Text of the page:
Hovering Finger Syndrome

Question by Mr. Hoverfingers
(San Francisco CA USA)

I have lots of chord material, but even though I’ve been practicing for some time, I can’t get rid of my HFS, Hovering Finger Syndrome. I get the chords correctly, but my fingers always hover over the fretboard too long to keep the rhythm. The only advice I’ve found is “Keep practicing,” or “Relax into it.” Sometimes I get “Practice easier material.” All of this I’m sure is very helpful.

My question is: is this very common, and is there any other advice besides “Keep at it” that can help me keep the beat. I feel like my soloing technique is progressing at the same level as my understanding, but my chordal technique is miles behind my harmonic comprehension. What to do?

Mr. Hoverfingers

M-A’s Answer:


This is curious, I’ve never heard of your syndrome. Could you please explain in more details what you are going through (physically/mentally) and I’ll give my best advice to you.

Simply reply in the comments below.

Thank you
Marc-Andre Seguin

Old Comments for Hovering Finger Syndrome

Aug 18, 2011
by: Marc-Andre Seguin (admin)

Hey Steven,

I think you just found a system to work things out for your “problem”. I understand what your saying and practicing *consciously* in this fashion will certainly yield results with time.

Nice expression “Overfingering” (-:

Regarding a set of exercises : I highly recommend the Modern Method for Guitar. In books 1 and 2, I have practiced such patterns. I have a slight memory of the first time I switched from Gmaj7 to G6 (with pain, I must admit). But in the books, you’ll find other examples with different shapes and on different sets of strings also.

Thank you,

Aug 18, 2011
by: Steven Hoverfingers

Hi Marc,

Steven HF here. Thanks for your advice. It’s been helping. I’ve developed a certain exercise that I think is pretty useful, and perhaps you could help improve it. It’s called Overfingering.

Certain chord changes require you to move more fingers than notes you are changing. A simple example: an open D to a D minor. The only note that changes is an F# to an F, but you have to move two fingers for the change. Because your 2nd finger can?t slide past your 1st finger, you have to re-finger the A with your 2nd finger so your 1st finger can play the F. This process of re-fingering, I call Overfingering because a) you have to finger certain notes over again, and b) your fingers have to jump over each other. A jazzier example would be changing from Gmaj7 (3x443x) to a Gmaj6 (3x243x): only one note changes, but three out of four finger have to move (even the pinky probably jumps up and down on the B).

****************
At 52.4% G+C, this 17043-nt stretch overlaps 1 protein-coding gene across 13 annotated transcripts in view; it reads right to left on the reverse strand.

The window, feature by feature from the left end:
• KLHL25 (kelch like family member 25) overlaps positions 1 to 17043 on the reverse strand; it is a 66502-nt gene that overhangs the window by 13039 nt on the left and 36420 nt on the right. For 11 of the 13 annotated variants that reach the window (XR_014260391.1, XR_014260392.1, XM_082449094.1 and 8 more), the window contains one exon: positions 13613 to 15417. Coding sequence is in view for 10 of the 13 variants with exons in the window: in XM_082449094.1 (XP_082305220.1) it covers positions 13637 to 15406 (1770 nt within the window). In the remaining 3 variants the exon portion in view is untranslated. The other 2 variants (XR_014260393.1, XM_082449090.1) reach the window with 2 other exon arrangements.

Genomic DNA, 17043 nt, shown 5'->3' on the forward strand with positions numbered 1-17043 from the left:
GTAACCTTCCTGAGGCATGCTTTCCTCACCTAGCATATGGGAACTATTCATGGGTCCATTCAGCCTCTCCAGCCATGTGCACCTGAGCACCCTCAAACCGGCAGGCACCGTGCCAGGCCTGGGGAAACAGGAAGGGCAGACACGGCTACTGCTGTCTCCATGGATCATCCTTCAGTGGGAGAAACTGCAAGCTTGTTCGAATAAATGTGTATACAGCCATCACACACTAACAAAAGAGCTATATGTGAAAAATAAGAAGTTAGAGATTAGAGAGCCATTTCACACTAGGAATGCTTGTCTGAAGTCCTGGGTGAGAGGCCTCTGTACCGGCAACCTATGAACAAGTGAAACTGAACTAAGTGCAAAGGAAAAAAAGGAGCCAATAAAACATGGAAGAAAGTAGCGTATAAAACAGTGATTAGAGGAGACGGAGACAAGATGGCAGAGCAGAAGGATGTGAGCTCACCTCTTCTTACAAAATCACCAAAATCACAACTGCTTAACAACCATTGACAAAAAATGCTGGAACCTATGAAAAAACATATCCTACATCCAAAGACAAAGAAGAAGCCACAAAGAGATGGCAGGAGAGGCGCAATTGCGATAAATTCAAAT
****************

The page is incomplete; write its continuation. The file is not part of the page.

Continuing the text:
I like your idea of doing chord-change reps. I think the advantage of doing Overfingering reps is that you are fingering almost the same shape with a new set of fingers. In the above example of Gmaj7 to Gmaj6, the notes B and D and fingered first with the 2nd and 4th finger, and then the same notes are gripped with the 3rd and 4th. Such overfingering shows you that different finger groups can maintain similar intervals, while other fingers are dynamically making the changes.

I don?t know if this is an overly theoretical approach to my problem. If you think this is useful, let me know. I would be great to have a series of progression that used this principle, preferably in a pedagogically progressive way. My hope is that such a series of progressions could bridge the gap between explanatory chord charts (very easy) and complicated arrangements (very challenging).

Thanks for your help,

Jul 08, 2011
by: Marc-A (Admin)


Oh. I understand what you are saying.

It will be hard for me advising anything because I never saw or heard you play… but here’s my best shot at it :

1- I think it’s only a matter of experience (I mean, physically, with the instrument)

2- Have you ever tried alternating between only two shapes? Do like in the gym, and alternate “10 reps” of, say Am7 going to D7. It usually works with my students.

Please, ask more questions or post comments here, this is valuable information for everyone.


Jun 28, 2011
Finger Independence
by: Anonymous

Hi Marc,

Thanks for your response and I appreciate any advice you can offer.

While I’ve been playing guitar for a long time, and my open chords and standard E- and A- shaped barre chords pose no problems, the more complex jazz chords do (6th, 9th, dim, inversions …). I can never put all my fingers down at the same time, but I usually have to plant one or two, and then, slowly, put the remaining fingers down. I usually watch my fingers as they hover above the strings, and often I get only 3 out of 4 to sound out fully. Practicing slowing and patiently, even with a metronome, makes thing a little easier, but while playing a song, I can never keep the rhythm. It generally feels and sounds like I am practicing, and never playing music.

I don’t know if this is a correct approach, but I am looking for a way to practice that is a gradual step-by-step method for overcoming this difficulty. Most chord exercises I’ve seen stress understanding harmonic theory or fretboard shapes, but both of these come quite easy for me. I think I need drills of gradually increasing difficulty on finger independence.

Any suggestions would help.

Thanks a lot,
Steven Hoverfingers

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